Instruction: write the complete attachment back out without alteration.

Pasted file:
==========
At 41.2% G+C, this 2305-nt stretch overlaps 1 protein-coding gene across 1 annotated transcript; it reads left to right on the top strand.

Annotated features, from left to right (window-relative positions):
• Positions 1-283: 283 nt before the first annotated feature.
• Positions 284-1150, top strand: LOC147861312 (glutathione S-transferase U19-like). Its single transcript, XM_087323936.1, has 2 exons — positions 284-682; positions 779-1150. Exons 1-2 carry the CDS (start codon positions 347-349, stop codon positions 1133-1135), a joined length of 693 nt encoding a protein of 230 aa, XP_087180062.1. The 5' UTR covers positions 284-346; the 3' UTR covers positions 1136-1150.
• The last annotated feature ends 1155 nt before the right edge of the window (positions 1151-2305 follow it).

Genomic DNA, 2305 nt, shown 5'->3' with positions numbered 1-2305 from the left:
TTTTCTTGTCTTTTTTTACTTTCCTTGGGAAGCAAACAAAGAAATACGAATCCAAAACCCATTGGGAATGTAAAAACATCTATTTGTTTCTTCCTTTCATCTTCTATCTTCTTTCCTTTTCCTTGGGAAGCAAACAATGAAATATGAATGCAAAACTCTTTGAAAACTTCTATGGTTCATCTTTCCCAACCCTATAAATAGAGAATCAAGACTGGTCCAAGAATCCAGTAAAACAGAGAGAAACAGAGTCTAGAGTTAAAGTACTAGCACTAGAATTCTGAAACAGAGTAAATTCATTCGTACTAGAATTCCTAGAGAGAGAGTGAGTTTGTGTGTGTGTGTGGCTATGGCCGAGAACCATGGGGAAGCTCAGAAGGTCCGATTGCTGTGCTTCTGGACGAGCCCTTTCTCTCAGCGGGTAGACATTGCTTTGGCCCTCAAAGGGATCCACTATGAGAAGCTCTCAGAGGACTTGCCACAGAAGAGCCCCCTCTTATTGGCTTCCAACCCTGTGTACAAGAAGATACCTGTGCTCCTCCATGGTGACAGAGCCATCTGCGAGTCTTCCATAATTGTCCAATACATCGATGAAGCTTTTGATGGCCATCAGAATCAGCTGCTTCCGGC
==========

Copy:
At 41.2% G+C, this 2305-nt stretch overlaps 1 protein-coding gene across 1 annotated transcript; it reads left to right on the top strand.

Annotated features, from left to right (window-relative positions):
• Positions 1-283: 283 nt before the first annotated feature.
• Positions 284-1150, top strand: LOC147861312 (glutathione S-transferase U19-like). Its single transcript, XM_087323936.1, has 2 exons — positions 284-682; positions 779-1150. Exons 1-2 carry the CDS (start codon positions 347-349, stop codon positions 1133-1135), a joined length of 693 nt encoding a protein of 230 aa, XP_087180062.1. The 5' UTR covers positions 284-346; the 3' UTR covers positions 1136-1150.
• The last annotated feature ends 1155 nt before the right edge of the window (positions 1151-2305 follow it).

Genomic DNA, 2305 nt, shown 5'->3' with positions numbered 1-2305 from the left:
TTTTCTTGTCTTTTTTTACTTTCCTTGGGAAGCAAACAAAGAAATACGAATCCAAAACCCATTGGGAATGTAAAAACATCTATTTGTTTCTTCCTTTCATCTTCTATCTTCTTTCCTTTTCCTTGGGAAGCAAACAATGAAATATGAATGCAAAACTCTTTGAAAACTTCTATGGTTCATCTTTCCCAACCCTATAAATAGAGAATCAAGACTGGTCCAAGAATCCAGTAAAACAGAGAGAAACAGAGTCTAGAGTTAAAGTACTAGCACTAGAATTCTGAAACAGAGTAAATTCATTCGTACTAGAATTCCTAGAGAGAGAGTGAGTTTGTGTGTGTGTGTGGCTATGGCCGAGAACCATGGGGAAGCTCAGAAGGTCCGATTGCTGTGCTTCTGGACGAGCCCTTTCTCTCAGCGGGTAGACATTGCTTTGGCCCTCAAAGGGATCCACTATGAGAAGCTCTCAGAGGACTTGCCACAGAAGAGCCCCCTCTTATTGGCTTCCAACCCTGTGTACAAGAAGATACCTGTGCTCCTCCATGGTGACAGAGCCATCTGCGAGTCTTCCATAATTGTCCAATACATCGATGAAGCTTTTGATGGCCATCAGAATCAGCTGCTTCCGGC